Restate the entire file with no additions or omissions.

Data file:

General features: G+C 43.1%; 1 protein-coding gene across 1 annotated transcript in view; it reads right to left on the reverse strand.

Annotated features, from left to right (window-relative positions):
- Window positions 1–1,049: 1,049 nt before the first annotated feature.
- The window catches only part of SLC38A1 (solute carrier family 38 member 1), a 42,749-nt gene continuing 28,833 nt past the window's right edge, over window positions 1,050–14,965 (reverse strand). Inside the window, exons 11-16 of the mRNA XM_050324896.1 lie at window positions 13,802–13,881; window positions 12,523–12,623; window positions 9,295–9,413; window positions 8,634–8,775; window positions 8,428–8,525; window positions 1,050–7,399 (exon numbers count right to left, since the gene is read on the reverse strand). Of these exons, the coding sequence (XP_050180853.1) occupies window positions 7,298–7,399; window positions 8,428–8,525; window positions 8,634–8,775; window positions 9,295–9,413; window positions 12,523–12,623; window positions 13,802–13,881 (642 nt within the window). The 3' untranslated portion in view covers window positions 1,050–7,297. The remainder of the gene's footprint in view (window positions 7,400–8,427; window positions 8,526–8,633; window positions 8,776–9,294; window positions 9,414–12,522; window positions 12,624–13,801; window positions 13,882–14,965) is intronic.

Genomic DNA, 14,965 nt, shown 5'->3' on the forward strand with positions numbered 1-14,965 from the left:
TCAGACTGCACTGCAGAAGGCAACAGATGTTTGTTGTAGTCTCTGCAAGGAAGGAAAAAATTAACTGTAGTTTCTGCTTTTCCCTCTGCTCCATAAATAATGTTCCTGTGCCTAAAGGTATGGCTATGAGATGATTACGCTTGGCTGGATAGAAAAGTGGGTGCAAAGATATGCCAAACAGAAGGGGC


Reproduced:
General features: G+C 43.1%; 1 protein-coding gene across 1 annotated transcript in view; it reads right to left on the reverse strand.

Annotated features, from left to right (window-relative positions):
- Window positions 1–1,049: 1,049 nt before the first annotated feature.
- The window catches only part of SLC38A1 (solute carrier family 38 member 1), a 42,749-nt gene continuing 28,833 nt past the window's right edge, over window positions 1,050–14,965 (reverse strand). Inside the window, exons 11-16 of the mRNA XM_050324896.1 lie at window positions 13,802–13,881; window positions 12,523–12,623; window positions 9,295–9,413; window positions 8,634–8,775; window positions 8,428–8,525; window positions 1,050–7,399 (exon numbers count right to left, since the gene is read on the reverse strand). Of these exons, the coding sequence (XP_050180853.1) occupies window positions 7,298–7,399; window positions 8,428–8,525; window positions 8,634–8,775; window positions 9,295–9,413; window positions 12,523–12,623; window positions 13,802–13,881 (642 nt within the window). The 3' untranslated portion in view covers window positions 1,050–7,297. The remainder of the gene's footprint in view (window positions 7,400–8,427; window positions 8,526–8,633; window positions 8,776–9,294; window positions 9,414–12,522; window positions 12,624–13,801; window positions 13,882–14,965) is intronic.

Genomic DNA, 14,965 nt, shown 5'->3' on the forward strand with positions numbered 1-14,965 from the left:
TCAGACTGCACTGCAGAAGGCAACAGATGTTTGTTGTAGTCTCTGCAAGGAAGGAAAAAATTAACTGTAGTTTCTGCTTTTCCCTCTGCTCCATAAATAATGTTCCTGTGCCTAAAGGTATGGCTATGAGATGATTACGCTTGGCTGGATAGAAAAGTGGGTGCAAAGATATGCCAAACAGAAGGGGC